Category: Swap Execution Facility

CFTC and European Commission Equivalence Decision

US Commodity Futures Trading Commission (CFTC) Chairman J. Christopher Giancarlo and European Commission (EC) Vice-President Valdis Dombrovskis announced a common approach for the mutual recognition of EU and US derivatives trading venues. The two regulatory bodies have made a joint announcement to ensure that both US and EU swap market counterparts are able to comply with trading obligations mandated by the EU and by the Commodity Exchange Act in their respective trading venues. The EC will adopt an equivalence decision in order to recognize non-EU regulatory frameworks such as CFTC’s Swap Execution Facilities (SEF) and designated contract markets (DCMs). This decision will alleviate the regulatory burden for US and EU companies. As per the European Commission press release,

The European Commission has today determined the United States to be equivalent to the European Market Infrastructure Regulation (EMIR) in terms of the legal, supervisory and enforcement arrangements for non-centrally cleared over-the-counter (OTC) derivatives transactions…It also determines that US rules on obligations on the exchange of collateral (‘margins’) between counterparties are equivalent to EU rules.

Thus, under this approach, both US and EU companies will be able to use any regulated swap trading platform in the US or EU to comply with their trading obligations. These Trading obligations were introduced by the G20 during the aftermath of the financial crisis, assuring transparent venues for trade of certain commonly used derivatives. The European commission lists the mutual benefits of non-EU regulatory framework recognition as:

  • [Allowing] authorities in the EU to rely on supervised entities’ compliance with equivalent rules in a non-EU country

  • [Reducing] or even [eliminating] overlaps in compliance requirements for both EU and foreign market players

  • [Making] certain services, products or activities of non-EU companies acceptable for regulatory purposes in the EU

  • [Allowing] less burdensome prudential regime to apply to EU banks and other financial institutions with exposures in equivalent non-EU countries.

It also determines that US rules on obligations on the exchange of collateral (‘margins’) between counterparties are equivalent to EU rules.

Margin Comparability by the CFTC

In addition to the EU’s equivalence decisions, the CFTC has made margin comparability determinations that will have a significant effect on corss-border swap activity. CFTC commissioners unanimously approved this week that EU entities registered as swap dealers will enjoy the substituted compliance provisions of CFTC margin rules. These margin rules have their boundaries:

  1. They apply only to uncleared swaps and not to bank swap dealers.
  2. They only apply to transactions that are both a swap and an OTC derivative.

The CFTC explains in their press release,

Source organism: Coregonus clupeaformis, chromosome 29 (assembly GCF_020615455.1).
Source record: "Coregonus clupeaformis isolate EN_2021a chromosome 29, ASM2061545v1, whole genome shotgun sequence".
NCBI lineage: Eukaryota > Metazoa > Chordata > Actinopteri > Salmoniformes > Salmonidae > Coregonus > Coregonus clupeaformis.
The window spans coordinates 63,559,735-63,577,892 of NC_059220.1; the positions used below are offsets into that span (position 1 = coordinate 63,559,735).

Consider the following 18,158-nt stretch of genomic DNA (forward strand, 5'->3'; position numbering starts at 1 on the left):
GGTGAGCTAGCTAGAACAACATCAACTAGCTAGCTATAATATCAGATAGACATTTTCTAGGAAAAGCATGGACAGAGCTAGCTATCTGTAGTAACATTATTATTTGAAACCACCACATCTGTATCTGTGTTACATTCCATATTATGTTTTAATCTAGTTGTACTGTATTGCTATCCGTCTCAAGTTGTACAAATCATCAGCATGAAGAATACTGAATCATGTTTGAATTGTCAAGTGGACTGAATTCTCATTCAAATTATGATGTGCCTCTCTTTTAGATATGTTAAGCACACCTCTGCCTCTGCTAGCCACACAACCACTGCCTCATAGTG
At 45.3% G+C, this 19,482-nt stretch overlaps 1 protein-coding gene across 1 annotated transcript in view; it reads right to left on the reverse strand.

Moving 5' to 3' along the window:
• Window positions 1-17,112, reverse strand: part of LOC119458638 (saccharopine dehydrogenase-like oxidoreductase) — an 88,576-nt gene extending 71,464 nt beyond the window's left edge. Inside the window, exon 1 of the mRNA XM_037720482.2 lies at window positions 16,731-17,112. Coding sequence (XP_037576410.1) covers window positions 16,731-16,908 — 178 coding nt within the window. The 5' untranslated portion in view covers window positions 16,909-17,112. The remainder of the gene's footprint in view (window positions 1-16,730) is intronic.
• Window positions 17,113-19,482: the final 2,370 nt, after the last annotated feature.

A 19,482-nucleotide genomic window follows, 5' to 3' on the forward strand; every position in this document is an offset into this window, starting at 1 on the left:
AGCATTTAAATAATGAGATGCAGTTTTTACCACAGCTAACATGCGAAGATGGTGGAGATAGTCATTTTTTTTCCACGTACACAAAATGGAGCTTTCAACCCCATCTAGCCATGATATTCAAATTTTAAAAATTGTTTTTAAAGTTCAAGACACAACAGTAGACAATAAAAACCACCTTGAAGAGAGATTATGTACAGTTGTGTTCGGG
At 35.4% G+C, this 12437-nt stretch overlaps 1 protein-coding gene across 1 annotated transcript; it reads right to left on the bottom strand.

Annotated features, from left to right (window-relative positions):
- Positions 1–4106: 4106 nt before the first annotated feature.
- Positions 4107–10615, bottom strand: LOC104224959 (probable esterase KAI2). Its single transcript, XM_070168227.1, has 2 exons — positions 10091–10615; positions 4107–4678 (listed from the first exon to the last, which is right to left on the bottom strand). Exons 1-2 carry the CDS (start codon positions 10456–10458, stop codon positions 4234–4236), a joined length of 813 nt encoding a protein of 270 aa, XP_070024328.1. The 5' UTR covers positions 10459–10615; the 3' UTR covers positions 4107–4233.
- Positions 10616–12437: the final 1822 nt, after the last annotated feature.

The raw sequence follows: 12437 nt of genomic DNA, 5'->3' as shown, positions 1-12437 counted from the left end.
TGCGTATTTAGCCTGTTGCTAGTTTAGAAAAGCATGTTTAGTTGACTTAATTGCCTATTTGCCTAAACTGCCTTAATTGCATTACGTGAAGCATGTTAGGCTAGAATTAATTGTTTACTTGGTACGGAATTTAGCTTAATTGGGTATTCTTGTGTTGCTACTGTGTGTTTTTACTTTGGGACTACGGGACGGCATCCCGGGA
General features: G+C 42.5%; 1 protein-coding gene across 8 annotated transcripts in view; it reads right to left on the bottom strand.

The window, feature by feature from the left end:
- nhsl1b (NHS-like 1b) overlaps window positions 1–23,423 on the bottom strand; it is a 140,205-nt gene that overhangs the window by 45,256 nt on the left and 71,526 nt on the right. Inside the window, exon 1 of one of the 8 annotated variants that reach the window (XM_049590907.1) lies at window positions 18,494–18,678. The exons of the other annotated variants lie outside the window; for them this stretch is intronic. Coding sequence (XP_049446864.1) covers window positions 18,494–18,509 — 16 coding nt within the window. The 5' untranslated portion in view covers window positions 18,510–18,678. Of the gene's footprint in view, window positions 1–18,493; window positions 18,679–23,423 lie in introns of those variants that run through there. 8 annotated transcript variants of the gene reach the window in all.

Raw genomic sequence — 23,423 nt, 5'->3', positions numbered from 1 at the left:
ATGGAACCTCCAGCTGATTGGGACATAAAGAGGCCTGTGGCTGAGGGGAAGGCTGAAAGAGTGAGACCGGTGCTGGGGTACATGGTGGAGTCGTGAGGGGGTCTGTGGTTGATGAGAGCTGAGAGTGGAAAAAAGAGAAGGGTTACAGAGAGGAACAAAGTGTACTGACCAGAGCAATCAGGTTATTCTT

Pursuant to the CFTC’s comparability determination, a swap dealer or major swap participant that is subject to the both the CFTC’s and EU’s margin rules with respect to an uncleared swap may rely on substituted compliance wherever available under the CFTC’s margin rules. Any such swap dealer or major swap participant that complies with the EU’s margin rules would be deemed to be in compliance with the CFTC’s margin rules, but would remain subject to the CFTC’s examination and enforcement authority.

The CFTC’s comparability determination renders moot CFTC Staff Letter No. 17-22, in which the CFTC’s Division of Swap Dealer and Intermediary Oversight provided time-limited no-action relief from compliance with certain provisions of the CFTC’s margin rules for swap dealers that entered into swaps with counterparties that were subject to the EU’s margin rules.

This determination is effective immediately.

Chairman Giancarlo offered a positive outlook on the CFTC press release,

Today marks a significant milestone in cross-border harmonization between the European Commission and the CFTC. These cross-border measures will provide certainty to market participants and also ensure that our global markets are not stifled by fragmentation, inefficiencies, and higher costs. Indeed these measures are critical to maintaining the integrity of our swaps markets.

European Commission Equivalence Determinations

The EC financial regulation laws include provisions that allow it to adopt equivalence decisions through assessment of non-EU rules satisfying the same. The EU will verify that non-EU country rules have legally binding requirements, ensure effective supervision by authorities, and that they achieve the same results as the corresponding EU rules. A formal equivalence decision will then be adopted by the EC once all requirements are met. These equivalence decisions may take the form of an act which may outline whether equivalence is granted in full or partially, for how long, and whether it applies to the entire supervisory framework of a non-EU country or only to some of its authorities. The EU provides a list of equivalence decisions adopted in the area of baking and finance in their website.